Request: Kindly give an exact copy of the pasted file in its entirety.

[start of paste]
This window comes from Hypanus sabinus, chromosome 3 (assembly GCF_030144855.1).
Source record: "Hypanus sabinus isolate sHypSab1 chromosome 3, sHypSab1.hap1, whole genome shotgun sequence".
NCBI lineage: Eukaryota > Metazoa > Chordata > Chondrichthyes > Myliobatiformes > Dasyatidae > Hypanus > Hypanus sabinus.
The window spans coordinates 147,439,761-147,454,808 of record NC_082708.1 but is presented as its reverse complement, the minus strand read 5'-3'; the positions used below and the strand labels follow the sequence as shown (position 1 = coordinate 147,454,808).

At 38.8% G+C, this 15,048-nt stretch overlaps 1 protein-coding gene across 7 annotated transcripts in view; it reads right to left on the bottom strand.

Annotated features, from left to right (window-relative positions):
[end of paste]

This window comes from Hypanus sabinus, chromosome 3 (assembly GCF_030144855.1).
Source record: "Hypanus sabinus isolate sHypSab1 chromosome 3, sHypSab1.hap1, whole genome shotgun sequence".
NCBI lineage: Eukaryota > Metazoa > Chordata > Chondrichthyes > Myliobatiformes > Dasyatidae > Hypanus > Hypanus sabinus.
The window spans coordinates 147,439,761-147,454,808 of record NC_082708.1 but is presented as its reverse complement, the minus strand read 5'-3'; the positions used below and the strand labels follow the sequence as shown (position 1 = coordinate 147,454,808).

At 38.8% G+C, this 15,048-nt stretch overlaps 1 protein-coding gene across 7 annotated transcripts in view; it reads right to left on the bottom strand.

Annotated features, from left to right (window-relative positions):